Getting a sliver screen job in a poor economy

Written by Neal F. Litherland. Posted in Pennies Saved & Pennies Earned

Published on November 30, 2011 with No Comments

Everyone, at some point in time, has had a dream of being on the big screen.

Whether you wanted to be a glamorous starlet, the hulking action hero or even the guy that got all the laughs, daydreams of stardom are common in a culture as saturated with movies and film as is ours.

Even in poor economic times the movie industry is thriving.

And if you happen to live close to a major city, like Chicago, where they’ve filmed the recent Batman movies, or a historically important place like Crown Point, which saw the film “Public Enemies” come through fairly recently, then you might be able to get in on the ground floor and get a job as a movie extra.

Extras, those people that fill up the backgrounds on your television shows and movies, are always necessary when you make a movie.

You usually don’t get speaking lines, and you will probably have to stand around for huge portions of the day, but you will be involved in movies and if you want to make that your life’s calling you’ll build up credit and a resume. And even better, you don’t have to have abs that can strangle someone, or a perfect celebrity look.

Often the more normal you are, the more likely you are to get a role as an extra.

But how do you go about getting work as an extra?

This is the stumbling block that most people run into; they don’t know how to get started.

Fortunately you don’t need much. Some good quality photos, specifically head shots, are a good starting place since you’ll most likely be cast for your looks. Also include job experience, both acting and non-acting. If you’ve been a professional security guard for instance and the movie needs someone to stand around and look official at a scene in a bank, then you are much more likely to fit the bill a casting agent is looking for.

Once you have your resume together, you have to find out where you can audition.

Your first stop is going to be the Indiana Film Commission at www.in.gov/film. This is the state’s official listing of movie and television castings and jobs, and you can find calls for work there ranging from big films to local products in cities like Indianapolis, South Bend and even Fort Wayne on any given day.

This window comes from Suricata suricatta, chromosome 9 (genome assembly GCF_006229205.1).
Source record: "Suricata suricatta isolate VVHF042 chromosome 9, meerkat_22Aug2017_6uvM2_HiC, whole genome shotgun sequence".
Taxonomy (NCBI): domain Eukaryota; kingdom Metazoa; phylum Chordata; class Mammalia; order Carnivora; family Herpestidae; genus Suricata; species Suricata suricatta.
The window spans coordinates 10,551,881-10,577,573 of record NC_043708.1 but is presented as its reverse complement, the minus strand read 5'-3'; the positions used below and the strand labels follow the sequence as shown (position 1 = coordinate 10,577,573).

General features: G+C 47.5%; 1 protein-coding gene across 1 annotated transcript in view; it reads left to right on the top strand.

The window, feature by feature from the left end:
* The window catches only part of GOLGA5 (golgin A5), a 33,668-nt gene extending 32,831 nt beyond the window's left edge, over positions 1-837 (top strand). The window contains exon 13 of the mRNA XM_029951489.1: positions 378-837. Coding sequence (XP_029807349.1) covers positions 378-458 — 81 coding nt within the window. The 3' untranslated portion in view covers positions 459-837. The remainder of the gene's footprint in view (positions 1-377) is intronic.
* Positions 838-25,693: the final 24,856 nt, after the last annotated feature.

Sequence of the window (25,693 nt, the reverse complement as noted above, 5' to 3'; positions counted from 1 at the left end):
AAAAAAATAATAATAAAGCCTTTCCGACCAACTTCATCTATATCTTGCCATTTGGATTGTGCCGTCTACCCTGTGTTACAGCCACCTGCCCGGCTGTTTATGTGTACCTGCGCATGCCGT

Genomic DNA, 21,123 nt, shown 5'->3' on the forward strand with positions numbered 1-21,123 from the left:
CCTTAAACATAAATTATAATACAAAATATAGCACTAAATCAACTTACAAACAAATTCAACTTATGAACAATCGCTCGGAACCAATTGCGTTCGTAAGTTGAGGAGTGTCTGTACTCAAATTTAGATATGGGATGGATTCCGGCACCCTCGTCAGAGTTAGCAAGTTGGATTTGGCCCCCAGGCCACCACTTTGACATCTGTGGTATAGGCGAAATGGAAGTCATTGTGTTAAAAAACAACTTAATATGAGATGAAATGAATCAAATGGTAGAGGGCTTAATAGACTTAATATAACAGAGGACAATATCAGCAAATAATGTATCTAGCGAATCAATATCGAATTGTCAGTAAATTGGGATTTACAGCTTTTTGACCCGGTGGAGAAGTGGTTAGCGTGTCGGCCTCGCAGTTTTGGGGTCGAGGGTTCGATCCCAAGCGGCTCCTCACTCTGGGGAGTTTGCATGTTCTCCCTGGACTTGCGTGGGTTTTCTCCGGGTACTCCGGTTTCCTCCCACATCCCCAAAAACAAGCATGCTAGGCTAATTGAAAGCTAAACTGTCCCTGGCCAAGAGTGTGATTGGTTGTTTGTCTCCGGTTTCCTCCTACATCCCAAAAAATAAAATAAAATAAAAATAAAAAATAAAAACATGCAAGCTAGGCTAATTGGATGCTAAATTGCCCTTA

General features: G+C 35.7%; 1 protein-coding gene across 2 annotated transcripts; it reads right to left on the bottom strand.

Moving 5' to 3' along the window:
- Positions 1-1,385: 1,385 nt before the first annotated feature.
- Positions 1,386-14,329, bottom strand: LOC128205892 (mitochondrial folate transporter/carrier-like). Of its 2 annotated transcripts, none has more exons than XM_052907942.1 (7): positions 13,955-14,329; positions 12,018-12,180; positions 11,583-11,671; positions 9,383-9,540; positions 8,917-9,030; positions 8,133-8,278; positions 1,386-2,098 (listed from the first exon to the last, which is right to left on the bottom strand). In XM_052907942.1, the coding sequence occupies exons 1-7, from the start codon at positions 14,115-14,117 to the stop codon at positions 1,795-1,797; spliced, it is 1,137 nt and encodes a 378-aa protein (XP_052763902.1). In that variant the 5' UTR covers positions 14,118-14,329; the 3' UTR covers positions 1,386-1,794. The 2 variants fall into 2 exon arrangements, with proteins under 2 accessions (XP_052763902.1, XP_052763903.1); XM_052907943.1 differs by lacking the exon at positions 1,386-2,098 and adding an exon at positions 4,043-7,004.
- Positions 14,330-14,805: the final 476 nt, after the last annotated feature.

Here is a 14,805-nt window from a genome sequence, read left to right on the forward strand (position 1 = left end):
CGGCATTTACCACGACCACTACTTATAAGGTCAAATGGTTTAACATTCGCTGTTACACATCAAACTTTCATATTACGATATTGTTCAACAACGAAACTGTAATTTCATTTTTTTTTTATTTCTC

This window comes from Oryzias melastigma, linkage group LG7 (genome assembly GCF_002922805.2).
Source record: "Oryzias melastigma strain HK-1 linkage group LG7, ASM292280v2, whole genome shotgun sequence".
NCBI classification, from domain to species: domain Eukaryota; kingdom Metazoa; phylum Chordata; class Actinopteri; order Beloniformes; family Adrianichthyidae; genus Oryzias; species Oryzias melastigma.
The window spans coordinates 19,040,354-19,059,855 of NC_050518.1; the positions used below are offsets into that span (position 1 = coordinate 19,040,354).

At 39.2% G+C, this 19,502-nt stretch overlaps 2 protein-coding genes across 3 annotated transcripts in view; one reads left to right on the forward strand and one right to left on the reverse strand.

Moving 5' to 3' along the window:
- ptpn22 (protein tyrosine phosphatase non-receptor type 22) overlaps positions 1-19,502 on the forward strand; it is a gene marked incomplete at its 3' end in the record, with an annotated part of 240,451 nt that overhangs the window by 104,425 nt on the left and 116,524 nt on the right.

Each state has one of these offices, and they’re referred to as a state film commission.

Here there will be parts for actors, cast, crew and every position you need in order to make a movie. For those who want to try and get in on the bigger city action when movies come to Chicago, visit the Illinois Film Commission at www.illinoisfilm.biz to check for job listings and open calls for actors and extras by city.

The state government sites aren’t the only places you can find acting work. Additional places that you can check are www.extrasaccess.com, as well as the gigs section on www.craigslist.org in order to find local, last minute listings.

The benefits of these sites are that you can look for free, and you can narrow down your search by area to see if there are any opportunities in cities near you. You can also check with local production companies and television stations to get their information to find out when and where casting calls are going out. After you find a listing just follow the instructions on the listing, provide all of the necessary information and wait to see where and when you need to show up if you have been cast.

Working as a movie extra, and in movies in general, has become a huge industry. And like any industry there are those who try to make money off of the ignorance of people trying to break in.

So whenever you find a business that expects you to pay up front to get work as an extra or which explains how you need to have top-quality photo work done with expensive, “industry standard” paper, you’re becoming the victim of a scam. Companies that provide extras get paid a fee for being the middle man, and many times movies will simply hire extras on their own through casting calls.

There’s no reason for you to fork over up to $100 just to get your name and picture listed, especially when you can do it yourself.

A final caution.

Making a living wage as an actor is hard, despite what you may see in Hollywood. Extras often get paid little or nothing, and they don’t receive overtime.

But if you want a side job, or you have a passion for acting and you’ve always wanted to be on screen, then being a movie extra is a nice gig to have if you can fit the part and take direction well.

Share This Article

About Neal F. Litherland

All opinions, conclusions or recommendations expressed are solely those of the author and do not necessarily reflect the views of The Chronicle. Neal Litherland is a Valparaiso resident who has been a freelance writer for several years. A graduate of Indiana University, he holds a Bachelor's Degree in Criminal Justice. He offers advice on money-saving tips using common-sense tactics. He welcomes suggestions and comments. Contact Neal: neal@thechroniclenwi.com.

Browse Archived Articles by

No Comments

There are currently no comments on Getting a sliver screen job in a poor economy. Perhaps you would like to add one of your own?

Leave a Comment

You must be logged in to post a comment.